What else would they do but start talking?
The Interfaith chaplain asked ( sagely of course..,)
" Children's grief is known to be chronologically inverse to adults. Yes? " The therapist nodded in a "tell me more" kind of way that looked habitual.
Adult grief is chronologically inverse to kids
The chaplain obliged (she was on a roll and was going to do it anyway,) "When told their mother was dead and would not be coming back, a kid may be initially shocked, but then, a few moments later, might ask if they could go play next door or watch a movie. Their grief is postponed – for months – long after an adult's initial lamentations and condolence cards are stored away. When an adult starts the slow internal healing that is needed to live, they tend to do it in a quieter version of grief which sets in like a numbing to joy and light. While they can see the sun, they can't feel it."
"Kids only start their grief months later - it looks like acting out. Their grief is mute."
The Ped's therapist agreed. " I get a lot of parents who bring children to me, not understanding what is going on. Their Johnny has become his evil twin and they want me to fix him." She shook her head in empathy.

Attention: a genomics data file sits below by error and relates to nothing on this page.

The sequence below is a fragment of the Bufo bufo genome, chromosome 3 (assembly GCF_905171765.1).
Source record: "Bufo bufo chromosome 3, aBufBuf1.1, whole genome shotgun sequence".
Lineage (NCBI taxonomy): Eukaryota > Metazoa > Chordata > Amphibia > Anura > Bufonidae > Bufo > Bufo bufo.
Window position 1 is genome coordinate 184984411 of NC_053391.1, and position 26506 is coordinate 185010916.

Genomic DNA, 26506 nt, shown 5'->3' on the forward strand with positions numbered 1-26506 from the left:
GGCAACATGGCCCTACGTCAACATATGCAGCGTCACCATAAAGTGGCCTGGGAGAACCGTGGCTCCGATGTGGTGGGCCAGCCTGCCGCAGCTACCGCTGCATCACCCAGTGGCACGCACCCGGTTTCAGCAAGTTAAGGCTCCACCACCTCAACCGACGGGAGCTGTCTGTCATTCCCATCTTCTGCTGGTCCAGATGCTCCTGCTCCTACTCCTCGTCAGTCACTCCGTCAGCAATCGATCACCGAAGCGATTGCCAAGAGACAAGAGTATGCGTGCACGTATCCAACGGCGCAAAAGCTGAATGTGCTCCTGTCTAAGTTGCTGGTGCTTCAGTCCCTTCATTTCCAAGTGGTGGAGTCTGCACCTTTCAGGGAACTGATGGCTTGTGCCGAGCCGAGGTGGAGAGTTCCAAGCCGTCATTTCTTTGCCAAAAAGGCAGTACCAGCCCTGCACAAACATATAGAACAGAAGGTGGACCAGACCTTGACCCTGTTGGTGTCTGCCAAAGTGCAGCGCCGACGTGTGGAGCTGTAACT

"Chaplains use a spiritual framework but the work is the same as yours. In the hospital, we see kid's grief usually when they are the long term patients." empathized the chaplain. " What is your favorite tool for helping kids with their grief?"
The therapist thought for a moment. " I have two that come to mind."
The self portrait as a way into a kid's world
" The first is in the toolbox of expressive therapy" (i.e. crayons and their like)" I have them do a self- portrait. Few children have the ability to speak about how they are feeling but they can draw it."
I considered privately, all the self portraits I had done of myself over the years and agreed - even if you do have good use of words...
She continued as if she was hearing my thoughts, "Even if you do have the words, you can get insight into how you think others are perceiving you. I ask them to draw how other people see them, and how they see themselves."
She offered a second, less useful in a health care setting, was jumping rope. "It calms many kinds of kids down, the counting, the activity, the repetitions... it is an effective meditation for kids. You can talk with them during or after and they are more receptive. They hear things better when they are jumping. It is a good thing to do together, too. They feel accompanied."
...and she got out of the car leaving her wisdom with me.
Now I leave it with you.
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